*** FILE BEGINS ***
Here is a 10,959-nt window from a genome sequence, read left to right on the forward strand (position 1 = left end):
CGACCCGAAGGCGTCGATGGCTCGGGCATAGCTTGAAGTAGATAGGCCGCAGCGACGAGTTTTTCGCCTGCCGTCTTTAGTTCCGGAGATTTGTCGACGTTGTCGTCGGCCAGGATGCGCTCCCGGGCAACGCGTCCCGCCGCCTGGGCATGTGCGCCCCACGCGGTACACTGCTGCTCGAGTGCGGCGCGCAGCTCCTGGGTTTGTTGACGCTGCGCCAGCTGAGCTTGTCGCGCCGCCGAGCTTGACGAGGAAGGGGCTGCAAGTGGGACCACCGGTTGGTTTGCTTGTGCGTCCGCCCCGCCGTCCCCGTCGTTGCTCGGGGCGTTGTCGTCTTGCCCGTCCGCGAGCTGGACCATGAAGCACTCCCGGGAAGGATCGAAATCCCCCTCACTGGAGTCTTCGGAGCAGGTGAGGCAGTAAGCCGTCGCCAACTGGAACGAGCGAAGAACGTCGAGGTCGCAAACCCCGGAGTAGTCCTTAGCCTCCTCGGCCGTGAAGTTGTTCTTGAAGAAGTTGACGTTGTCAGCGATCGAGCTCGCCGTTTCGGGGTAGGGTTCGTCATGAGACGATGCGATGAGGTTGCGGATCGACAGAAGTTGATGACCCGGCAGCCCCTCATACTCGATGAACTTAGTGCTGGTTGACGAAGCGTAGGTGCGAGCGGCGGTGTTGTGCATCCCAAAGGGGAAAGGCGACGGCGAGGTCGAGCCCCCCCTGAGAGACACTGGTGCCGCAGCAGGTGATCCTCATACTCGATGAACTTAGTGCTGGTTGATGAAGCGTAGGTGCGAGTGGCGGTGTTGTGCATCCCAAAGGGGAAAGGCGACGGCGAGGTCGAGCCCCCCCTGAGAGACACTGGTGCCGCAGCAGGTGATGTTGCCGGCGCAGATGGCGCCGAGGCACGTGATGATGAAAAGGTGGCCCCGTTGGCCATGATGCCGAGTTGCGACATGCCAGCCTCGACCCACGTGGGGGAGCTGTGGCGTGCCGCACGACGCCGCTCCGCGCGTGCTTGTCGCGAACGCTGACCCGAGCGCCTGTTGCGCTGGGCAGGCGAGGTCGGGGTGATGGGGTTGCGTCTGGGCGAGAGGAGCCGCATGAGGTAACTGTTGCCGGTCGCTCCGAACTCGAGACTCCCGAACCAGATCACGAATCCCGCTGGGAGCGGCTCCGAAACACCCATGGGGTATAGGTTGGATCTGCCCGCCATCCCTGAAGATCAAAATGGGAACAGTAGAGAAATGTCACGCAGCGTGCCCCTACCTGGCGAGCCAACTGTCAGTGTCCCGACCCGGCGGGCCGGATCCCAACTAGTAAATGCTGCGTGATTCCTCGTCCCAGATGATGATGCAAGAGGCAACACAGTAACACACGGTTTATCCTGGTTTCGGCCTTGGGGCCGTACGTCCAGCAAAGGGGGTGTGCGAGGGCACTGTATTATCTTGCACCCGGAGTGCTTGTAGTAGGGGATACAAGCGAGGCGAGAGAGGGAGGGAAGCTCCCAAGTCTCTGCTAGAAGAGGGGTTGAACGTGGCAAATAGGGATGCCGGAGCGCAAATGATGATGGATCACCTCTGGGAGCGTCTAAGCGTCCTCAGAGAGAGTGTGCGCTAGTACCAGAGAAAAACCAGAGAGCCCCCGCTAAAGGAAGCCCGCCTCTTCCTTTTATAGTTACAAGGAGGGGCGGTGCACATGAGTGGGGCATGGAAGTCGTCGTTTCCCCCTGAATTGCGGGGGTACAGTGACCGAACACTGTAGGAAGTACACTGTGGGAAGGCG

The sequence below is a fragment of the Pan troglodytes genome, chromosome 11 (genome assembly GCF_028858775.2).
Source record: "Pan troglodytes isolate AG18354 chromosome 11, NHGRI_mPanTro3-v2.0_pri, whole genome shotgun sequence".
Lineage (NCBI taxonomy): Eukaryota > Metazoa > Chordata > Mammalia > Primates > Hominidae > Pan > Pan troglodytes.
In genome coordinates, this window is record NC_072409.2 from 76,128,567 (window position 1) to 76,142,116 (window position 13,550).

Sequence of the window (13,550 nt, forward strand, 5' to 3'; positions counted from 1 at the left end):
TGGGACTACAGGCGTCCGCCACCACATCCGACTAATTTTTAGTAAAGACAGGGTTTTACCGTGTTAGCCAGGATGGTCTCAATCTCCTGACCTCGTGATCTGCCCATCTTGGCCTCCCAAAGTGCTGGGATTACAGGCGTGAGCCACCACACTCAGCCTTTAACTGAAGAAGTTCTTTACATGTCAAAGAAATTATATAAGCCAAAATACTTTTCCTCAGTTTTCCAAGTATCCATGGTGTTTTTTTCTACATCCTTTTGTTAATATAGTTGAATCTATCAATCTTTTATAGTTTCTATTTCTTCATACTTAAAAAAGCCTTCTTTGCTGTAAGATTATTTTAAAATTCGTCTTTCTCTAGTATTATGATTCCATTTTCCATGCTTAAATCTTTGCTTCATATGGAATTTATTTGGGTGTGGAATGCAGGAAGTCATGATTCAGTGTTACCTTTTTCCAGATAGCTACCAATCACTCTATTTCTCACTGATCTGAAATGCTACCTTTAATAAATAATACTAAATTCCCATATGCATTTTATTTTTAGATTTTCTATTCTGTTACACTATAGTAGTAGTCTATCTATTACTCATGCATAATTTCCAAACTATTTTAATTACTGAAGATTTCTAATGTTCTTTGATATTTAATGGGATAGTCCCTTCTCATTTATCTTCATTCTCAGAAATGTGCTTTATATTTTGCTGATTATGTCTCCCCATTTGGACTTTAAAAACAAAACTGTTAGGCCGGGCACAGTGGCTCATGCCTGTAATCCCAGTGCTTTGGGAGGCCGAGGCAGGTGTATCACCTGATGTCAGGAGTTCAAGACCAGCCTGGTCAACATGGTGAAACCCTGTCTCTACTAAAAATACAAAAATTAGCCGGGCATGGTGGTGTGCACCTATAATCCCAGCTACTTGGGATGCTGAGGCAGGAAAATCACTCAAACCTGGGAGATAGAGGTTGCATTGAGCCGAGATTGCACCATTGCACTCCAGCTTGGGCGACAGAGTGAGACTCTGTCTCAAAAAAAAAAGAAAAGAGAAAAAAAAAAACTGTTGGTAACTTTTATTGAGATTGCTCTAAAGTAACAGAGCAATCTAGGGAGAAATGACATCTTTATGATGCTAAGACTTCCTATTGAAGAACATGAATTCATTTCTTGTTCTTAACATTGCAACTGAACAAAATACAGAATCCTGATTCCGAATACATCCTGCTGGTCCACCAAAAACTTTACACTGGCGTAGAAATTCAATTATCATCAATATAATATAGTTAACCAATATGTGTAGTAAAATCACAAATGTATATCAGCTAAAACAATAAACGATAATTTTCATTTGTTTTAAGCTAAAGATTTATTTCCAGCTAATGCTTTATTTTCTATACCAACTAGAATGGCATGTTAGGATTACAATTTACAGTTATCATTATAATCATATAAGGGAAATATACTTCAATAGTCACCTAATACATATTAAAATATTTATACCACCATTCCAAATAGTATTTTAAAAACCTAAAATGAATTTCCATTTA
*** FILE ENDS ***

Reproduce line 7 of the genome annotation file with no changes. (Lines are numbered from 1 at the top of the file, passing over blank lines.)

Sequence of the window (13,550 nt, forward strand, 5' to 3'; positions counted from 1 at the left end):